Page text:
cvs commit: src/sys/amd64/amd64 intr_machdep.c io_apic.c local_apic.c mp_machdep.c src/sys/amd64/include apicvar.h intr_machdep.h src/sys/amd64/isa atpic.c src/sys/i386/i386 intr_machdep.c io_apic.c local_apic.c mp_machdep.c ...

John Baldwin jhb at
Tue Feb 28 14:57:34 PST 2006

On Tuesday 28 February 2006 17:49, Scott Long wrote:
> John Baldwin wrote:
> > On Tuesday 28 February 2006 17:24, John Baldwin wrote:
> > 
> >>jhb         2006-02-28 22:24:55 UTC
> >>
> >>  FreeBSD src repository
> >>
> >>  Modified files:
> >>    sys/amd64/amd64      intr_machdep.c io_apic.c local_apic.c 
> >>                         mp_machdep.c 
> >>    sys/amd64/include    apicvar.h intr_machdep.h 
> >>    sys/amd64/isa        atpic.c 
> >>    sys/i386/i386        intr_machdep.c io_apic.c local_apic.c 
> >>                         mp_machdep.c 
> >>    sys/i386/include     apicvar.h intr_machdep.h 
> >>    sys/i386/isa         atpic.c 
> >>  Log:
> >>  Rework how we wire up interrupt sources to CPUs:
> >>  - Throw out all of the logical APIC ID stuff.  The Intel docs are somewhat
> >>    ambiguous, but it seems that the "flat" cluster model we are currently
> >>    using is only supported on Pentium and P6 family CPUs.  The other
> >>    "hierarchy" cluster model that is supported on all Intel CPUs with
> >>    local APICs is severely underdocumented.  For example, it's not clear
> >>    if the OS needs to glean the topology of the APIC hierarchy from
> >>    somewhere (neither ACPI nor MP Table include it) and setup the logical
> >>    clusters based on the physical hierarchy or not.  Not only that, but on
> >>    certain Intel chipsets, even though there were 4 CPUs in a logical
> >>    cluster, all the interrupts were only sent to one CPU anyway.
> >>  - We now bind interrupts to individual CPUs using physical addressing via
> >>    the local APIC IDs.  This code has also moved out of the ioapic PIC
> >>    driver and into the common interrupt source code so that it can be
> >>    shared with MSI interrupt sources since MSI is addressed to APICs the
> >>    same way that I/O APIC pins are.
> > 
> >     - Use fixed delivery mode rather than low priority, as apparently low
> >       priority mode only works with logical APIC IDs (though this is not
> >       clearly documented that I've seen).  Also, I've observed behavior where
> >       low priority mode will deliver interrupts to a different CPU than the
> >       one you've specifically routed the IRQ to using physical addressing
> >       on certain Intel chipsets.  FYI, we use low priority delivery method
> >       with a wildcard physical address on all released versions of FreeBSD,
> >       back to revision 1.1 of sys/i386/i386/mpapic.c.
> > 
> >>  - Interrupt source classes grow a new method pic_assign_cpu() to bind an
> >>    interrupt source to a specific local APIC ID.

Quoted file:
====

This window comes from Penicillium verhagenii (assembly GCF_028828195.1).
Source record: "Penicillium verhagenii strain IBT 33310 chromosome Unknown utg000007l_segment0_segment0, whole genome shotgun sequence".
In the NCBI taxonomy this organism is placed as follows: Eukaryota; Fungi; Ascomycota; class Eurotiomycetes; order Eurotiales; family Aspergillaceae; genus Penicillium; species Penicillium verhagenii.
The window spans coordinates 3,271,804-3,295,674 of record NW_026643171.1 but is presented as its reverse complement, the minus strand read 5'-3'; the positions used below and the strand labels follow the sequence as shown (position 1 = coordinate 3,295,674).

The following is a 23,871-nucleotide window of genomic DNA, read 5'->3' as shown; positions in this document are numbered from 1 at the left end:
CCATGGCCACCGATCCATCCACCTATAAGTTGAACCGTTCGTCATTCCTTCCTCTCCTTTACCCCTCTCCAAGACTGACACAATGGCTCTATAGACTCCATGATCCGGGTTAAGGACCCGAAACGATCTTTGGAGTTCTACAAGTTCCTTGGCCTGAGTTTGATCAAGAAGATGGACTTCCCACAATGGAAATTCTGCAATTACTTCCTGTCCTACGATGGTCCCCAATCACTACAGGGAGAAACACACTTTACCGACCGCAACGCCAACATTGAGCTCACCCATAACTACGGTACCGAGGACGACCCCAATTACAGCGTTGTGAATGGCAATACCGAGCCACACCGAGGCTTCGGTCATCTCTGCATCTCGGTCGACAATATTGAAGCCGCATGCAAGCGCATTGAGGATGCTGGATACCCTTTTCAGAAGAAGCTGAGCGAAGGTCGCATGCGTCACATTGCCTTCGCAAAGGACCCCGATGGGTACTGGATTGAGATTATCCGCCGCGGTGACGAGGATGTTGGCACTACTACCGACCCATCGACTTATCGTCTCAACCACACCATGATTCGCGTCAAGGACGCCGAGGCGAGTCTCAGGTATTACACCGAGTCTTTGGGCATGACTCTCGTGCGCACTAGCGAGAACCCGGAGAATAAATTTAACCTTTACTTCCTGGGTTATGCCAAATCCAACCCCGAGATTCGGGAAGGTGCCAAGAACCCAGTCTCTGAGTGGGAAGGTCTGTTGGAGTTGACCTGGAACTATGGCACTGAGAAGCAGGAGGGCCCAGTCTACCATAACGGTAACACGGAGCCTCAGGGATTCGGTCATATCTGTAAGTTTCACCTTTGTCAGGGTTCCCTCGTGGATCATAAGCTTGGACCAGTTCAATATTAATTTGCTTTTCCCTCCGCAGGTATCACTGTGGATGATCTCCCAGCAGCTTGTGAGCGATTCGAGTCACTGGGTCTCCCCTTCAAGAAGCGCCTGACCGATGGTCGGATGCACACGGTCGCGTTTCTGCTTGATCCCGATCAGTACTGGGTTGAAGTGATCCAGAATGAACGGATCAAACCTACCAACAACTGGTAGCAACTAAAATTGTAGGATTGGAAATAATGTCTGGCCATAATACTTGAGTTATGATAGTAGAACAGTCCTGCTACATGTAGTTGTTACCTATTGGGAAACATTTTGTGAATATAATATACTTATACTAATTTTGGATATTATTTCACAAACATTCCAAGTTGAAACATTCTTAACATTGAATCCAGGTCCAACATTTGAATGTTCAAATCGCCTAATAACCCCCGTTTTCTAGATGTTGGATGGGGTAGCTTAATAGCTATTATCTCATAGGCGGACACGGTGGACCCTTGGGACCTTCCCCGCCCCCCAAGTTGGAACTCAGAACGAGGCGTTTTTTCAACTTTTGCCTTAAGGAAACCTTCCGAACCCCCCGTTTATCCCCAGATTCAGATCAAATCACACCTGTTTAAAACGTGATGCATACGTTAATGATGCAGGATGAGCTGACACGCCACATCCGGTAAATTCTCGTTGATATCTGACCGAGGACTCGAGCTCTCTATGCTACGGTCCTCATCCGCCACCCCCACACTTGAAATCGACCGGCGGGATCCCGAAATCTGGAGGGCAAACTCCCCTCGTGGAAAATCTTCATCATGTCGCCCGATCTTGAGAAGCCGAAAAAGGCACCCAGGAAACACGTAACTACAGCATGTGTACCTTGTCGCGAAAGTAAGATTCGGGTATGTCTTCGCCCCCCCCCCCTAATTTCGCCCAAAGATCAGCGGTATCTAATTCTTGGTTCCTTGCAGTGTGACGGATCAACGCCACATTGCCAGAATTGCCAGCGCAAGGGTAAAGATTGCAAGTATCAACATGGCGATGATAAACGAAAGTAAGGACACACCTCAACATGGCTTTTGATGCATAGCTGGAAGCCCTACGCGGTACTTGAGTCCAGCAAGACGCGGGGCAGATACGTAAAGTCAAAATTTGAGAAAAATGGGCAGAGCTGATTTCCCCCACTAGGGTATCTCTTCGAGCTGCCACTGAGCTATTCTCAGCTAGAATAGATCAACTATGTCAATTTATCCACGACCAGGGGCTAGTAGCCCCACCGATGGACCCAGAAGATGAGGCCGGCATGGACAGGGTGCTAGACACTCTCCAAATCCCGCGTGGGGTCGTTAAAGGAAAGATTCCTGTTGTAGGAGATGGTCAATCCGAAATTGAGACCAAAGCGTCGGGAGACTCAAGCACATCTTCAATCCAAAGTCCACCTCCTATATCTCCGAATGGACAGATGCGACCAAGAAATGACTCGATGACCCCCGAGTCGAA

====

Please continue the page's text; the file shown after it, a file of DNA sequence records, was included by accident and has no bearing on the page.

> >>  - The SMP code now tells the interrupt code which CPUs are avaiable to
> >>    handle interrupts in a simpler and more intuitive manner.  For one thing,
> >>    it means we could now choose to not route interrupts to HT cores if we
> >>    wanted to (this code is currently in place in fact, but under an #if 0
> >>    for now).
> >>  - For now we simply do static round-robin of IRQs to CPUs when the first
> >>    interrupt handler just as before, with the change that IRQs are now
> >>    bound to individual CPUs rather than groups of up to 4 CPUs.
> >>  - Because the IRQ to CPU mapping has now been moved up a layer, it would
> >>    be easier to manage this mapping from higher levels.  For example, we
> >>    could allow drivers to specify a CPU affinity map for their interrupts,
> >>    or we could allow a userland tool to bind IRQs to specific CPUs.
> > 
> > 
> > FYI, I think I would prefer the latter, as a sys admin knows that he's
> > routing packets between two different network interfaces and thus wants
> > those devices on separate CPUs (for example), whereas the driver writer
> > isn't really in a position to know that sort of thing.
> > 
> Where this is really useful is for people developing FreeBSD-based
> appliances that have very specific and fixed needs.  Also, it's not so
> much important which CPU gets the interrupt as it is which CPU runs the
> ithread for that interrupt.  I guess that you can get a little better
> latency by preempting directly from the low-level interrupt handler into
> the ithread, but I don't know if that is noticable noise above the cost
> of the context switch and inevitable lock operations and contention
> involved.
> Anyways, thanks for this work, it looks very promising.

I figured that if we do provide a userland tool, that the interface it used
would both bind the IRQ (to bind the low-level handler) as well as the
ithread (using sched_bind()) to the given CPU.

John Baldwin <jhb at>  <><
"Power Users Use the Power to Serve"  =

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